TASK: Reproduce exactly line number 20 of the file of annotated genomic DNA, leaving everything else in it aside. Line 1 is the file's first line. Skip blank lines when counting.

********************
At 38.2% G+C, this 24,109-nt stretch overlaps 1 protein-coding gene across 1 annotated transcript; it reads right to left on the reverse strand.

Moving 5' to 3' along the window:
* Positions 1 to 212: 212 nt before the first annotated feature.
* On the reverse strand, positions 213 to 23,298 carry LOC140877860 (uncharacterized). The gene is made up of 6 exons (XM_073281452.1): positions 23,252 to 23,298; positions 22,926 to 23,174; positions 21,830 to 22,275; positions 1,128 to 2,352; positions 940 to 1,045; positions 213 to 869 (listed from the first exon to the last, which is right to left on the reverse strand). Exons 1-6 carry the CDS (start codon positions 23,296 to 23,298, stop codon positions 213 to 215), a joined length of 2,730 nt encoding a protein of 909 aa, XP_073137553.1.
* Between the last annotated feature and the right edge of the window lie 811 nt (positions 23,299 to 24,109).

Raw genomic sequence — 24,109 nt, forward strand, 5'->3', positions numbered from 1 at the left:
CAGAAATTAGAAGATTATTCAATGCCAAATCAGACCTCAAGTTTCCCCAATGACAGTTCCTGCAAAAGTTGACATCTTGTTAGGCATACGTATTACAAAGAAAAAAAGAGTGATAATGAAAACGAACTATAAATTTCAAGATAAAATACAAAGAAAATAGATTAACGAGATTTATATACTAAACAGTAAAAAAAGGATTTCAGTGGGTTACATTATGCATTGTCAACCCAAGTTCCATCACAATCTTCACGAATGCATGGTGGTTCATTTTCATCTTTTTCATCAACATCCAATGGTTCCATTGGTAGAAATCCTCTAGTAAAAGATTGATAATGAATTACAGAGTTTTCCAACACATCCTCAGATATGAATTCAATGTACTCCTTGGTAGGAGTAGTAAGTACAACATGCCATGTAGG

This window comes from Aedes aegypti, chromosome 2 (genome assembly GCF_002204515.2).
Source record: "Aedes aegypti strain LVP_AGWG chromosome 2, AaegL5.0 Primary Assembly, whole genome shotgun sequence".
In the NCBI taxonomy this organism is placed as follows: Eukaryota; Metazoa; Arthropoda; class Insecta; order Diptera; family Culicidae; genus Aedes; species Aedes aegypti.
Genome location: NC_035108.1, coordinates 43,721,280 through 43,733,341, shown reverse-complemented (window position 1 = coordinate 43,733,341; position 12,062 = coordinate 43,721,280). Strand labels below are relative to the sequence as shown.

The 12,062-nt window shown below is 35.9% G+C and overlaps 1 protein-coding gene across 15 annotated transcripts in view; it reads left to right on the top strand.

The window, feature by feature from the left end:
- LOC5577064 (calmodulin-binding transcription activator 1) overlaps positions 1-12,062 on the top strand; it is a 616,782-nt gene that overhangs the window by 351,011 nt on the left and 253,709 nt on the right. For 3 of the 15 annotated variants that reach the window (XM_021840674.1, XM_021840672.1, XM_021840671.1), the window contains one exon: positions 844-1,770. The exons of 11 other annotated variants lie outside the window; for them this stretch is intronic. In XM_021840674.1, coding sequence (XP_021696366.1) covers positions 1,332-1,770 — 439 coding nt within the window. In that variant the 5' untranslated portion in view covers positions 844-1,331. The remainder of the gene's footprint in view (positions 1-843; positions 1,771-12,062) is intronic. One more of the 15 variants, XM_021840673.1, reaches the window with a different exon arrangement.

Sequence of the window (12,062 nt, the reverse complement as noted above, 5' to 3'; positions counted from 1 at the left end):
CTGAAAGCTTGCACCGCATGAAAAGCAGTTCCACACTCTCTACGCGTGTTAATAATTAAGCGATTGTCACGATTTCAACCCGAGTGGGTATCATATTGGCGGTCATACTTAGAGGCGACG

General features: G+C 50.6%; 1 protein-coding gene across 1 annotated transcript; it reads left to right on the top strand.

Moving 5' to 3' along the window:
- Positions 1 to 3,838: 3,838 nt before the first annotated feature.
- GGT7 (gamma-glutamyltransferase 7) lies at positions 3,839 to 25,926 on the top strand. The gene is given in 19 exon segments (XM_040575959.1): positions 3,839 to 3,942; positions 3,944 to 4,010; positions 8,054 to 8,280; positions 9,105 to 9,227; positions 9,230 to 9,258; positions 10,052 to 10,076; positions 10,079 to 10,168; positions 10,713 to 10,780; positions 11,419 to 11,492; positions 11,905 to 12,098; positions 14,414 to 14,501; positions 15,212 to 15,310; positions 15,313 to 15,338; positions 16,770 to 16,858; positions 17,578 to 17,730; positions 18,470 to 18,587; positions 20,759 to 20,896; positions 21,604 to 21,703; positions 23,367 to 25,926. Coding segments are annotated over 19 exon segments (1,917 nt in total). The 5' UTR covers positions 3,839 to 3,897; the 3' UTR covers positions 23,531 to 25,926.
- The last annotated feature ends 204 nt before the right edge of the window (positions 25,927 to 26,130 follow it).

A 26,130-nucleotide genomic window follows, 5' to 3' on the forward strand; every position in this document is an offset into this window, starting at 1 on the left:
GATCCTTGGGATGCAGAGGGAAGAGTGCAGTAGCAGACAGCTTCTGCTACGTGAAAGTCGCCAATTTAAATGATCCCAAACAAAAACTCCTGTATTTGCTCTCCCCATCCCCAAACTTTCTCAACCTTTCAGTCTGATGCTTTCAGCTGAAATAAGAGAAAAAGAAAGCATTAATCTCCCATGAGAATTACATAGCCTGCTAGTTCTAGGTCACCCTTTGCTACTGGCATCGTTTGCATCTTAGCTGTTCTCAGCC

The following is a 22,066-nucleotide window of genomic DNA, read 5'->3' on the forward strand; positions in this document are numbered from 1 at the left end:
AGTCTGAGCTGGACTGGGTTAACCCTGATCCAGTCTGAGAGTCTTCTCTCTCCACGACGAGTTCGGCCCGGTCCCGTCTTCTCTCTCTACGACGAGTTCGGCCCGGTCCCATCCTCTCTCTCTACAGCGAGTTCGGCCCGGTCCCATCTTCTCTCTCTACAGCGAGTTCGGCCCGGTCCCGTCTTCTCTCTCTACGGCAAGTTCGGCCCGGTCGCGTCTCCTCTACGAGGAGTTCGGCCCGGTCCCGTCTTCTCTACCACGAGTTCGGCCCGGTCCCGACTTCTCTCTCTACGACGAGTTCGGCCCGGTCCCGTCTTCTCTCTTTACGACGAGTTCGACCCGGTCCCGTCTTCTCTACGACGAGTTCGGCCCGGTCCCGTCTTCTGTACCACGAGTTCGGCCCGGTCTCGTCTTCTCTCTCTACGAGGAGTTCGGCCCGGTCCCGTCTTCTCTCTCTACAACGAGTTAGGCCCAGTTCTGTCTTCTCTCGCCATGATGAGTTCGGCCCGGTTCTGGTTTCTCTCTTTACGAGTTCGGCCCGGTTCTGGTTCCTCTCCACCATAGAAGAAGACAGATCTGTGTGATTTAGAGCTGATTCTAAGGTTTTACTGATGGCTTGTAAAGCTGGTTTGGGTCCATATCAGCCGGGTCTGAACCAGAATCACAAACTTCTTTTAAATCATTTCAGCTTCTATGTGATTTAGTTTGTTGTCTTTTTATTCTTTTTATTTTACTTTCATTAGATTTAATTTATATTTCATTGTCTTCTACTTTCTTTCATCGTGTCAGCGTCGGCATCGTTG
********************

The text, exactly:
- GGT7 (gamma-glutamyltransferase 7) lies at positions 3,839 to 25,926 on the top strand. The gene is given in 19 exon segments (XM_040575959.1): positions 3,839 to 3,942; positions 3,944 to 4,010; positions 8,054 to 8,280; positions 9,105 to 9,227; positions 9,230 to 9,258; positions 10,052 to 10,076; positions 10,079 to 10,168; positions 10,713 to 10,780; positions 11,419 to 11,492; positions 11,905 to 12,098; positions 14,414 to 14,501; positions 15,212 to 15,310; positions 15,313 to 15,338; positions 16,770 to 16,858; positions 17,578 to 17,730; positions 18,470 to 18,587; positions 20,759 to 20,896; positions 21,604 to 21,703; positions 23,367 to 25,926. Coding segments are annotated over 19 exon segments (1,917 nt in total). The 5' UTR covers positions 3,839 to 3,897; the 3' UTR covers positions 23,531 to 25,926.